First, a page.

A frozen vial of Streptomyces sp. MA 7065 was used to inoculate a 250 mL baffled shake flask containing 50 mL of KE medium. The seed flask was incubated on a rotary shaker (220 rpm) at 27 C. for 24 hours. An aliquot (2.5 mL) of the seed was used to inoculate a 250 mL non-baffled flask containing 50 mL of Soy-glucose medium. Taxol in DMSO was added to the medium at 0 hr to a final concentration of 0.05 mg/mL. The culture was incubated in the dark at 27 C. on a rotary shaker (220 rpm) for 72 hr.

EXAMPLE 2

Isolation and purification

The fermentation broth of Example 1 was extracted three times with ethyl acetate (3300 mL). The ethyl acetate residues were combined, dried over sodium sulfate and concentrated under vacuum to an oily residue. The residue was dissolved in acetonitrile and subjected to HPLC. HPLC was performed on an Alltech Econosphere C-18 column (25010.0 mm) at room temperature and monitored at 235 nm. The column was developed at 3 mL/min with a linear gradient from 37% to 60% acetonitrile in water over 50 min. L-760,006 and L-760,007 were collected during repeated injections of the above described extract. Fractions of retention times 38 and 40 min were pooled and evaporated to yield 1 mg of L-760,006 and 12 mg of L-760,007.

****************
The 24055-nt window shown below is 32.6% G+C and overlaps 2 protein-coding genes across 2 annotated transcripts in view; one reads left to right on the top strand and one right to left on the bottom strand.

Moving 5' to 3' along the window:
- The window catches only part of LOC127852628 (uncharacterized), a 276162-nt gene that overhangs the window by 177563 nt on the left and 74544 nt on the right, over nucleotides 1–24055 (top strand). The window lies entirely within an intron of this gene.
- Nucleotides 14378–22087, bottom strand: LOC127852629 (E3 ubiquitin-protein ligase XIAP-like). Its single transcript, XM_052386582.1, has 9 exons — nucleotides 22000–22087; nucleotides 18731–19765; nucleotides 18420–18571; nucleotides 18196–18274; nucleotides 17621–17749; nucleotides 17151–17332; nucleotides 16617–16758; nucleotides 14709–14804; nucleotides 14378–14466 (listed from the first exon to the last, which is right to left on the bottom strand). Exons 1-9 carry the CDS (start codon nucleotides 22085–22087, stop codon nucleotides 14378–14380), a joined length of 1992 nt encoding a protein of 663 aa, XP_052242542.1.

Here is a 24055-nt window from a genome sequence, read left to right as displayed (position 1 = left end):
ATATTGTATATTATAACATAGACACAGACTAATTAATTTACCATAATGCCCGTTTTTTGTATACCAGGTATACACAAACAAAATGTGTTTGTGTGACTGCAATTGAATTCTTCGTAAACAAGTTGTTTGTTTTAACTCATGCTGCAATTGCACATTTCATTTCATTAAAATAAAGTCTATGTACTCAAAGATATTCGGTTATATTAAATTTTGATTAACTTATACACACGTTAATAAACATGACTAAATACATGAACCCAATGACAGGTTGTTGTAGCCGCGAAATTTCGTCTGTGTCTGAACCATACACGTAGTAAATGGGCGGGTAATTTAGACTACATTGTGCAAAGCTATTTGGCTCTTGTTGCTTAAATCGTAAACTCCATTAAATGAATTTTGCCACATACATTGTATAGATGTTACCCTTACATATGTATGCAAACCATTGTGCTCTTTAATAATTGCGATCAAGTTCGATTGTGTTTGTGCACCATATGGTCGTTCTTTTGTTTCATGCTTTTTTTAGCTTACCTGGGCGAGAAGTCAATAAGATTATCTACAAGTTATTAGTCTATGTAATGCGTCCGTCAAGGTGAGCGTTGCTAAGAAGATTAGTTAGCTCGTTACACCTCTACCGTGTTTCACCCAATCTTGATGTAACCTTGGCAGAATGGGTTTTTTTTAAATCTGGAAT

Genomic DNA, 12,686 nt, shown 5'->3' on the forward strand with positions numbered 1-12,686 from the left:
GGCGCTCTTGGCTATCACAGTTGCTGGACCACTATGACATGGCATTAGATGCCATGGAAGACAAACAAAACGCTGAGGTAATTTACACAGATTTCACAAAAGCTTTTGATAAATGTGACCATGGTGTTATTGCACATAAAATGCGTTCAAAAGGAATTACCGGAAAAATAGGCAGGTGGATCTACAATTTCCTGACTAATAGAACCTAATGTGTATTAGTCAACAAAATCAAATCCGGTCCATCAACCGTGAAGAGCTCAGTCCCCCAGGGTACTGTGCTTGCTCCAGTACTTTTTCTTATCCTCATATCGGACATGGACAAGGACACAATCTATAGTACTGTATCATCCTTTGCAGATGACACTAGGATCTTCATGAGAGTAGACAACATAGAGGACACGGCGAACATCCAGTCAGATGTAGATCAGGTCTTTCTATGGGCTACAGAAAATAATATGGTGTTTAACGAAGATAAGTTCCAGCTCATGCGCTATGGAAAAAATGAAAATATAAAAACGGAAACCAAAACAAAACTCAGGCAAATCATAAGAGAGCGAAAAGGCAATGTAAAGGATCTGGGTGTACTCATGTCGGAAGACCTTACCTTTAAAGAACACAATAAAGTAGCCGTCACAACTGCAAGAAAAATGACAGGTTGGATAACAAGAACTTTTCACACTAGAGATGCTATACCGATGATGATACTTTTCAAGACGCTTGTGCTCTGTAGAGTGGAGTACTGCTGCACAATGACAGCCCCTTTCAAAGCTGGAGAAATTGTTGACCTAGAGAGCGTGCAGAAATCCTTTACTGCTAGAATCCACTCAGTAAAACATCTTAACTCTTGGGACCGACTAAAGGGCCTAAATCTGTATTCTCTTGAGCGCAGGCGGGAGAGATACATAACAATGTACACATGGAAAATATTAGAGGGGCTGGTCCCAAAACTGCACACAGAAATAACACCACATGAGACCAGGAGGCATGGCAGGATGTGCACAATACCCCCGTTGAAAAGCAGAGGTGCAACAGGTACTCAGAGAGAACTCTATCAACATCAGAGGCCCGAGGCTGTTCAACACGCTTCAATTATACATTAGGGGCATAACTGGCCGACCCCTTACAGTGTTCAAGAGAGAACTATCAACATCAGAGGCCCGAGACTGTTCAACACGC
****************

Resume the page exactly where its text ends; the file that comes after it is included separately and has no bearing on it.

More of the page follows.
EXAMPLE 3

Characterization